Shadow Expert | Writer | Dancer | Wife | Grandma



Connie Zweig

Books are doorways. They open onto other worlds and lead me on to unexpected pathways. I have always loved books, even as a child. But, as an adult, authors have guided me, mentored me, surprised me, and givenme  the most precious gifts. Perhaps that’s why, eventually, I wanted to write books. I wanted to guide and mentor others; I wanted to give my gifts, share my insights, and offer the wisdom of a long life of introspection.

I read primarily non-fiction for most of my life. I came to fiction in my 60’s and have been gobbling up mysteries and literary fiction. But it serves a different purpose for me. Story carries me away from my little universe and into the worlds of others. But non-fiction is a private classroom, whether I seek to understand a new orientation in psychology, a new finding in neuroscience, a new insight in physics, or a new impact of climate change. And, most especially, a new offering from a spiritual teacher.

Connie Zweig, PhD, is a retired therapist and renowned expert in shadow work. She is co-author of Meeting the Shadow: The Hidden Power of the Dark Side of Human Nature and Romancing the Shadow: Illuminating the Dark Side of the Soul, and author of Meeting the Shadow of Spirituality.

Now, in her latest book, The Inner Work of Age: Shifting From Role to Soul, Connie Zweig is reinventing age by showing baby boomers how to master late life from the inside out, and learn that aging can be a spiritual experience that take us across the threshold from role to soul.

My 10 Best

(Roughly in chronological order)

Be Here Now
by Ram Dass (and all later books).


When Ram Dass returned from India with the teachings of his guru and published this first book, he became a spiritual guide for the Baby Boomer generation. His book aroused my longing for India and the teachings of Vedanta, which I have pursued to this day. It also taught the basic practice of presence, which continues to resonate in me moment to moment.

Memories Dreams, Reflections
by C.G. Jung


Jung’s autobiography goes where others fear to tread – deep into his shadow or dark side. His transparency and vulnerability moved me to tears. His brilliance and his intellectual contribution to the understanding of what it means to be human still astounds me (20 volumes of collected works). It opened the world of depth psychology to me, which I later pursued as a career

Autobiography of a Yogi
by Yogananda


I read this at age 19 in college at UC Berkeley in the late 1960’s. I had been radicalized and was completely outer-oriented. A friend gave me the book – and I turned East. From then on, my life was about spiritual practice and awakening.

by Herman Hesse


This timeless novel about a prince awakening to this Buddha nature resonated deeply with my spiritual longing and imprinted an image of spiritual possibility. I was not drawn to Buddhism; but I was drawn to the universal thirst for awakening.

The Great Swan
by Lex Hixon


Lex was able to recreate his encounters with the great Hindu adept Ramakrishna in such a specific way that he took me there. I felt as if I sat at the seat of the master, feeling his eyes on me, taking in his every word. This book is a masterpiece for anyone who is a seeker.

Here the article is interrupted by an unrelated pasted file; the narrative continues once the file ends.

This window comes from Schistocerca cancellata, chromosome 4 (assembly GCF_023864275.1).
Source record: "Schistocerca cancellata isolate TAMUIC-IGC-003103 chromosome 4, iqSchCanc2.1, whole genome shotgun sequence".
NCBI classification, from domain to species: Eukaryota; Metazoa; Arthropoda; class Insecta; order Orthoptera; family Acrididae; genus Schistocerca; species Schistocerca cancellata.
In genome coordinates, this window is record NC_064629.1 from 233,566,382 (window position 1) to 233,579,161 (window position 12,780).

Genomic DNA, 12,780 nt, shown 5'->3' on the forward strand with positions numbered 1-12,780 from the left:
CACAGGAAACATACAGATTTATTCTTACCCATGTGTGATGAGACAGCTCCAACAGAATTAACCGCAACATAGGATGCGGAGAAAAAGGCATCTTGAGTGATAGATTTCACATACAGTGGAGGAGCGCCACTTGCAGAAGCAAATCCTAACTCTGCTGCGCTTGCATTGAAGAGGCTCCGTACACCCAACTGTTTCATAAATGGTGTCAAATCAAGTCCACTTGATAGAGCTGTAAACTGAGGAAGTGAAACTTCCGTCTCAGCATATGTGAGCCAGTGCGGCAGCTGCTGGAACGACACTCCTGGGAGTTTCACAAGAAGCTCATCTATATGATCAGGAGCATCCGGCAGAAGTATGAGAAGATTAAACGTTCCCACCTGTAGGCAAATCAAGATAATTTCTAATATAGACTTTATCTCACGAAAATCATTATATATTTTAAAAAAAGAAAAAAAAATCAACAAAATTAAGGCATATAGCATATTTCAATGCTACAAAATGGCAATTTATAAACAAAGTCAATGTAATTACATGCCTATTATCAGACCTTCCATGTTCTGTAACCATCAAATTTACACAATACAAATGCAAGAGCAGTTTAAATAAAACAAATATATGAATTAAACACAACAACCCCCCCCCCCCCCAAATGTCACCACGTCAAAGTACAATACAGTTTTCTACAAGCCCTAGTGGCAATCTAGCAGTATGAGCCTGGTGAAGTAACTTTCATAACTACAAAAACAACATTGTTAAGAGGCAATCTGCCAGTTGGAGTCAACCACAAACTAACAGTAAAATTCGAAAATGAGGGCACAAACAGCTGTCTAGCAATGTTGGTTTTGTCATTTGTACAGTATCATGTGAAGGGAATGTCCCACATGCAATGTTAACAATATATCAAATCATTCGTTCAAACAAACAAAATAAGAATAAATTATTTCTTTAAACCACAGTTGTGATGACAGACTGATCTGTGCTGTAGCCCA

Coming Home
by Lex Hixon


This book explores the common foundation of every spiritual tradition – the experience of transcendence in the founder. Although their dogma and practices are diverse, the many religious/spiritual traditions stem from the same source – and this insight blew my mind. I saw that it’s experience, not concepts, that matter.

Kundalini Vidya
The Science of Spiritual Transformation
by Joan Harrigan

This book clarified, at last, how the kundalini travels, gets blocked, and can be rerouted for spiritual awakening. The author holds the kundalini lineage from India and has profound knowledge, which I had been seeking. She opened my eyes to the inner workings of the subtle energies within us.

The Essential Rumi translations
By Coleman Barks

I immersed myself in Coleman’s translations of Rumi and found in his verse a reflection of my own spiritual longing. Eventually, I wanted to study more deeply. We went to Turkey with a sheikh from Rumi’s lineage and learned Sufi practices. Then I wrote a novel, A Moth to the Flame: The Life of Sufi Poet Rumi. This book led me on an eight-year journey into a foreign world.

Walking Each Other Home
by Ram Dass and Mirabai Bush


This final book from Ram Dass was published while I was writing The Inner Work of Age. It’s a simple and profound conversation between RD and Mirabai about the dying process and the companions on our journey. I suffered the loss of two close friends during this time and read to them from this book during their illnesses and deaths. It was deeply meaningful for all.

From Aging to Saging
by Rabbi Zalman Schacter-Shalomi


This is the bible for conscious aging – until my book was published.
Rabbi Zalman helped to launch this movement and founded an organization, Sage-ing International, which continues to train people to become Elders. This book was the only one I could find about aging that truly inspired me.